Rules of evidence
Rules of evidence
HR professionals are often called upon to judge employee conduct and take action on their findings. This process does not necessarily call for the levels of evidence or probability required by a court of law – but it must amount to fair and reasonable conduct.
Integrity: There have been numerous studies about the incidence of lying in a social context. Although around 40% of individuals self-report they sometimes lie, the actual incidence of lying is much greater. Most people lie about coincidental things, knowing that they are too small to be detected. However, the incidence of serious lies goes up dramatically once an individual faces the threat of punishment if the truth were known. Moreover, there are also people with guilt complexes that make them lie even when they have nothing truly to hide about a particular circumstance and those who cheat in order to invite attention or out of a false sense of bravado.
Opinion: There is a common expression in many societies “it is only your opinion”. However, the “only” actually distorts the nature of the concept. We are constantly having to assess the situations we find ourselves in. This calls us to evaluation others and thus form “opinions”. Such an evaluation may be based on a small amount of data about them, or it could be based on a lifetime of knowing them. But the opinion we hold about others causes us to shape the truth of things that relate to them. Opinions can also be shaped by those around us, especially if they are conditioned by mentors or those in a position of personal power that we fear or blindly respect. No-one can ever be truly objective and for that reason it is necessary to take into account the hidden bias that exists in perceptions. In Aldous Huxley’s book “the doors of perception” the author shows that in everyday life we do not perceive details, but scan for change. In this our skills and capacities differ. Curiously, those that are skilled at making assessments with such factors in mind can frequently hold “opinions” that do stand up to scrutiny and deserve respect.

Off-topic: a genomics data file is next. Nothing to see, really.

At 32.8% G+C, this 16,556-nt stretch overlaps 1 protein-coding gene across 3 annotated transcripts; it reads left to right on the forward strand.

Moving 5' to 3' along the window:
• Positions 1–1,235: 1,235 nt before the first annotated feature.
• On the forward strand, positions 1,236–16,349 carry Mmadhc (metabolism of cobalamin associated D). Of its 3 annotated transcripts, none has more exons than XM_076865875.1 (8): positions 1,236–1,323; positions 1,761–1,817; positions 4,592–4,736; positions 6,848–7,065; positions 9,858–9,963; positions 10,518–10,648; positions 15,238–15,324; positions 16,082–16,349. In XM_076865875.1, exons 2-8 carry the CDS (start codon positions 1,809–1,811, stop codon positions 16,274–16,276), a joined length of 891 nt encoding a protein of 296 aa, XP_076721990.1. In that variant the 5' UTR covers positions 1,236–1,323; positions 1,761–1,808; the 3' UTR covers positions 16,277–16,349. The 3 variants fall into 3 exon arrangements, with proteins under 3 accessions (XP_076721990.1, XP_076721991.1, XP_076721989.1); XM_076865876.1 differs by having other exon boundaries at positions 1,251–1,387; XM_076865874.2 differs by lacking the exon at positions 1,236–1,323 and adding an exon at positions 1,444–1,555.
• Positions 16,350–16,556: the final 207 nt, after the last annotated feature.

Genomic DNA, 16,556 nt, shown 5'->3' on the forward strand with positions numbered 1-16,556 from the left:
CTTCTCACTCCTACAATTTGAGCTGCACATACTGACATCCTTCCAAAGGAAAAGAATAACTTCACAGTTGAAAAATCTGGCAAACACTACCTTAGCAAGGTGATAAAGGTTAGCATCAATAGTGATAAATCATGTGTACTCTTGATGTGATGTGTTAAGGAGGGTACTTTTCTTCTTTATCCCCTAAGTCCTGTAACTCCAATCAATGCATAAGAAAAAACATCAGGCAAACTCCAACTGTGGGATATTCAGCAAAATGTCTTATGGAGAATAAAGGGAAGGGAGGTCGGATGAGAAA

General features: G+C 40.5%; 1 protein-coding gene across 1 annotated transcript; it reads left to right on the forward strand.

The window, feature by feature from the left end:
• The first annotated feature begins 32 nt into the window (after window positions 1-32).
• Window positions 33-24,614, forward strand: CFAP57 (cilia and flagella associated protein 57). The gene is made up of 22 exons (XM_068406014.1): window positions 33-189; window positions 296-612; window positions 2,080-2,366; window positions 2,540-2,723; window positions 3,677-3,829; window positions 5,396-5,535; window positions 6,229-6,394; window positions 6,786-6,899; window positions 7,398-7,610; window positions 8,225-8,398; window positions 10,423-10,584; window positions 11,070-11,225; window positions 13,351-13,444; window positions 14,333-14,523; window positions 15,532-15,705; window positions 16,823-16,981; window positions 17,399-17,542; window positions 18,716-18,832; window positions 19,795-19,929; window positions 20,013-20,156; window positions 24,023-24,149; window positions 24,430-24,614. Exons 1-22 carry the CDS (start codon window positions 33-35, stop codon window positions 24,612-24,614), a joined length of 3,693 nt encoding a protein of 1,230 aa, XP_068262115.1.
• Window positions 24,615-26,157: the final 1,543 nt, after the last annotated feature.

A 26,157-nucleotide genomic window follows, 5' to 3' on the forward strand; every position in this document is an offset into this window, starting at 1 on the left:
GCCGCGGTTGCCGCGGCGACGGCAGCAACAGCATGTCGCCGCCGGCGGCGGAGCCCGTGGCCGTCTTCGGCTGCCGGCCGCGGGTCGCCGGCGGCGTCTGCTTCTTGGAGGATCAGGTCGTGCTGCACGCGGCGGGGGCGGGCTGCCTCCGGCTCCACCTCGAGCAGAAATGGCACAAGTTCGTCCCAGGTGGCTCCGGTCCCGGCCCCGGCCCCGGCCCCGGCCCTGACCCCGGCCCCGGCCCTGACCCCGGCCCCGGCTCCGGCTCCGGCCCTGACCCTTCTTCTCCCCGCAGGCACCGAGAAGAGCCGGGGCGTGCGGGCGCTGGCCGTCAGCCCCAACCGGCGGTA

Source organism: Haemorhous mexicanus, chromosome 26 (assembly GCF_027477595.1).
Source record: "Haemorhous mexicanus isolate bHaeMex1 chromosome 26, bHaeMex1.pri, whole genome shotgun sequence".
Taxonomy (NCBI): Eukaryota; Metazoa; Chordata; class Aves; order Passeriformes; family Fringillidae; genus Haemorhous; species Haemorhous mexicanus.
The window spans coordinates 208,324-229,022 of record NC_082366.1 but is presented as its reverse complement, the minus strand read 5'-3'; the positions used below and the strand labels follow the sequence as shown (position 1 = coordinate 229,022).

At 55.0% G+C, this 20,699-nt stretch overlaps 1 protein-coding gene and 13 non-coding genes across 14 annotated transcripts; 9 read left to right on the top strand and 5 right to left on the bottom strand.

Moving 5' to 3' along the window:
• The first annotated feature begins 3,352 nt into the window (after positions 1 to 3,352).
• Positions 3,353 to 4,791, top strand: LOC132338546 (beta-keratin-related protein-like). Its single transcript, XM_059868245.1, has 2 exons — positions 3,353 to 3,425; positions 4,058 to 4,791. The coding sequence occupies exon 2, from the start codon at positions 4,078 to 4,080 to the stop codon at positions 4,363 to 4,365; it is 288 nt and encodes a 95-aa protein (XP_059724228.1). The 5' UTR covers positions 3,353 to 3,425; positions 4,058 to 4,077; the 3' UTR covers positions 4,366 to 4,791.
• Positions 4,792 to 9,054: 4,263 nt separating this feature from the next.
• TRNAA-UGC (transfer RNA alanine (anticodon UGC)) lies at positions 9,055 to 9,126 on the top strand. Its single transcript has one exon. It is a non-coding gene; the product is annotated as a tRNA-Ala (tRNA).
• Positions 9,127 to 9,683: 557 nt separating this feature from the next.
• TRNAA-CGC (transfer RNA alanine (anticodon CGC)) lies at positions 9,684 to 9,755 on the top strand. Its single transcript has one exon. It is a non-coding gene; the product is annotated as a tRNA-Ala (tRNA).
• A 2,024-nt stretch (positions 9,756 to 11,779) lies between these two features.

Corroboration: Often the simplest way to confirm an event happened is to call on eye-witnesses or, if it involves a technical act, the opinions of experts. The problem with witnesses is that most people do not truly perceive what they see. They are not attentive to their surroundings and therefore do not notice essential details. They are also vulnerable to lapses in memory, suggestible or bias to or against the individuals subject to scrutiny. Experts, on the other hand, may call on different methods of analysis to confirm, or otherwise, an event and may differ in respect to their actual ability to evaluate the outcome of those analyses.
Prima facie evidence is the earliest indication that a particular circumstance has occurred. If it s discovered in an objective way – particularly if not being specifically looked for at the point of discovery – it can provide a powerful and compelling basis for taking evasive action and justifying reprimand. However, unless there is a compelling reason not to confront the individual(s) concerned (such as alerting them to detection of an ongoing fraud) then an explanation from the “data subject” is usually necessary and further investigation justified.
Direct evidence: This is information which comes directly from observation – either by another witness or CCTV cameras. There is still a possibility that what has been seen is misleading and due, perhaps, to the angle of sight or interpretation of seemingly incriminating computer evidence.